How self-construals affect responses to anthropomorphic brands, with a focus on the three-factor relationship between the brand, the gift-giver and the recipient

Chien Huang Lin, Yidan Huang

Research output: Contribution to journalArticlepeer-review

3 Scopus citations

Abstract

The universal mantra, "The customer is our king," has led to considerable focus on the servant-anthropomorphized brand. However, does your "king" want to be served as a "king"? This research aims to examine how anthropomorphic brand role, self-construals and consumer responses to brands interact. In this study, four sequential experiments show that consumers with an interdependent self-construal are likely to respond more favorably toward anthropomorphic brands playing superior 'master' roles than toward those playing subordinate 'servant' roles. Here we distinguish between two types of superior role (master and mentor) based on behavior and communications. We also explore the underlying psychological mechanism of followership, as demonstrated through blind followership of someone in a master role and rational followership of someone in a mentor role. Additionally, when a third-party (recipient) is involved in the relationship between a consumer and a brand, the giver-recipient relationship moderates the relationship between an anthropomorphised brand role and self-construals.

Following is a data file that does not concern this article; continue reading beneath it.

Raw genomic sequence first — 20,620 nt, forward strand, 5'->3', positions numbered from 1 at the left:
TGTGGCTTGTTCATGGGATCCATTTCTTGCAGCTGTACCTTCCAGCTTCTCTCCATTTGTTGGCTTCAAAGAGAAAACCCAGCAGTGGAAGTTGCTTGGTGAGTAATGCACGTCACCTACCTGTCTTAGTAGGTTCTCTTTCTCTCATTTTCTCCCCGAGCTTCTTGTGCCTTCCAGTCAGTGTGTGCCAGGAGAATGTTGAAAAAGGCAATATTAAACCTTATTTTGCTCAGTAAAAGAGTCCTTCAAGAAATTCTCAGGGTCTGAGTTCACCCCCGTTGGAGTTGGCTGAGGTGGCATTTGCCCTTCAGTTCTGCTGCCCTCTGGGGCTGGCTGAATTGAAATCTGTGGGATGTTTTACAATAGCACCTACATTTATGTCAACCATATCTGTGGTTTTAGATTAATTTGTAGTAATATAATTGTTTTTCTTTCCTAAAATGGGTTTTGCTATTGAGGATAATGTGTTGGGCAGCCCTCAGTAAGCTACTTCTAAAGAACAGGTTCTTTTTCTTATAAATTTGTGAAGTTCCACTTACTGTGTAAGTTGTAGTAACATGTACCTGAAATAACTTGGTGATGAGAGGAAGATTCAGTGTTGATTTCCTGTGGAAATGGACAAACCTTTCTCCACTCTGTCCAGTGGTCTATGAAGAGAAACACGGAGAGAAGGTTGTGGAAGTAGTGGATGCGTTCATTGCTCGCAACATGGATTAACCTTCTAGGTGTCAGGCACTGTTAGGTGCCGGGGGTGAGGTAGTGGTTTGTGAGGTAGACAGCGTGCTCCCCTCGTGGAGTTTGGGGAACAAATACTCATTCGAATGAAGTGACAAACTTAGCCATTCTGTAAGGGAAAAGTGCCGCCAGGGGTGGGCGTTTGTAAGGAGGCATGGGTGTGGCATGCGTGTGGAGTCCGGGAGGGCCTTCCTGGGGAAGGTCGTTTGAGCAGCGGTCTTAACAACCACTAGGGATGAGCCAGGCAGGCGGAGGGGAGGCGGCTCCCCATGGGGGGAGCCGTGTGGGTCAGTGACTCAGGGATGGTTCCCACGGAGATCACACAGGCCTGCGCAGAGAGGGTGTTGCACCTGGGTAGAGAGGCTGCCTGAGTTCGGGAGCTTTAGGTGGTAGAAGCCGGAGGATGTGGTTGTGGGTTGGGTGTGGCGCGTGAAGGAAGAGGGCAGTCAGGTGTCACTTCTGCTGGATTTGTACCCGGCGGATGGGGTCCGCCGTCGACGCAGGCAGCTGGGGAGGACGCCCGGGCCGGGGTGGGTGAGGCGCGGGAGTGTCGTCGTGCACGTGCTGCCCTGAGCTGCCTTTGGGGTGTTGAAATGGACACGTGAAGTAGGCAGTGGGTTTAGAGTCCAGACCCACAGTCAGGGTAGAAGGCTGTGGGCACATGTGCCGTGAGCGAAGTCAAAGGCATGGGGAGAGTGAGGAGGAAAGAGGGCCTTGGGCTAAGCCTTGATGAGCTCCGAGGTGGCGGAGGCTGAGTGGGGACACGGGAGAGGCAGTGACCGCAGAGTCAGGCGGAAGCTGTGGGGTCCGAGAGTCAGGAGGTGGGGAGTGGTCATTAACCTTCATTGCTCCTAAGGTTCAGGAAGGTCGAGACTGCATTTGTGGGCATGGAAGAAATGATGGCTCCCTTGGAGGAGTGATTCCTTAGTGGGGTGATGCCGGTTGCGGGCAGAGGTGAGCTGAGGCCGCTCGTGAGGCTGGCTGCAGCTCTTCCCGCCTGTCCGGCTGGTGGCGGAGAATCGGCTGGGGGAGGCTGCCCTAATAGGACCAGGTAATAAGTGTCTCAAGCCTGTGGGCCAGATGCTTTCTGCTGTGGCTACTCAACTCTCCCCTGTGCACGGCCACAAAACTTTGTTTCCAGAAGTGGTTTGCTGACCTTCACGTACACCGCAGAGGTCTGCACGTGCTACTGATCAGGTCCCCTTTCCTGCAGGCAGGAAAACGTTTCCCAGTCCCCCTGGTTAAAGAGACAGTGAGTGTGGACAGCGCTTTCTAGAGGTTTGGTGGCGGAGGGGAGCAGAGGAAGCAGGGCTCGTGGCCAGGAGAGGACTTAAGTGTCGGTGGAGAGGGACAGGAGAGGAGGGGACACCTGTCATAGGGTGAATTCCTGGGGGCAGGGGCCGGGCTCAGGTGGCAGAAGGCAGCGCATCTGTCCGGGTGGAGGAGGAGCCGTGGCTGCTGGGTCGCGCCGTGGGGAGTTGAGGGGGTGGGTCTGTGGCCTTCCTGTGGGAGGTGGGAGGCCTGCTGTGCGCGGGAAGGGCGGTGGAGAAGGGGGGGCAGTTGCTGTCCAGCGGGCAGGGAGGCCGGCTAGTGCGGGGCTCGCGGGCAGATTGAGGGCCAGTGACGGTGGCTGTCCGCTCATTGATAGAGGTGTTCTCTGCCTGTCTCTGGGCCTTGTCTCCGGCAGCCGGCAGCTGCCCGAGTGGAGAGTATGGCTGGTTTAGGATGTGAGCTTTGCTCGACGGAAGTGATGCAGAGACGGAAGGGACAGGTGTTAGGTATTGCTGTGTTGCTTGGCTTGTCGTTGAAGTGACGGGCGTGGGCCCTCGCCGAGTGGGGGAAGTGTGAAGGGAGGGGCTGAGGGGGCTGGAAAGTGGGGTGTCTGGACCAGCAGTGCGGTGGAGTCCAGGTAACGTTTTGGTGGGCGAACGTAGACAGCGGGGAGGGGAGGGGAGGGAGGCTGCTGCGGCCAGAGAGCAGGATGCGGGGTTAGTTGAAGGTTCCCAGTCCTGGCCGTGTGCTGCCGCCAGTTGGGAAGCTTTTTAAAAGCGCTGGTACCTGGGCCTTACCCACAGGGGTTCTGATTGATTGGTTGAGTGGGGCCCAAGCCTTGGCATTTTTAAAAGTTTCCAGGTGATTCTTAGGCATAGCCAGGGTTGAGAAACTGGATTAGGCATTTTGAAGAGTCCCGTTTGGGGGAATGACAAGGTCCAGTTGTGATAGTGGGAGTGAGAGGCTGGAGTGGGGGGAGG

Original languageEnglish
Article number2070
JournalFrontiers in Psychology
Volume9
Issue numberNOV
DOIs
StatePublished - 5 Nov 2018

Keywords

  • Anthropomorphic brands
  • Consumer-brand relationship
  • Master
  • Mentor
  • Self-construal
  • Superior role
  • Top-down relationship

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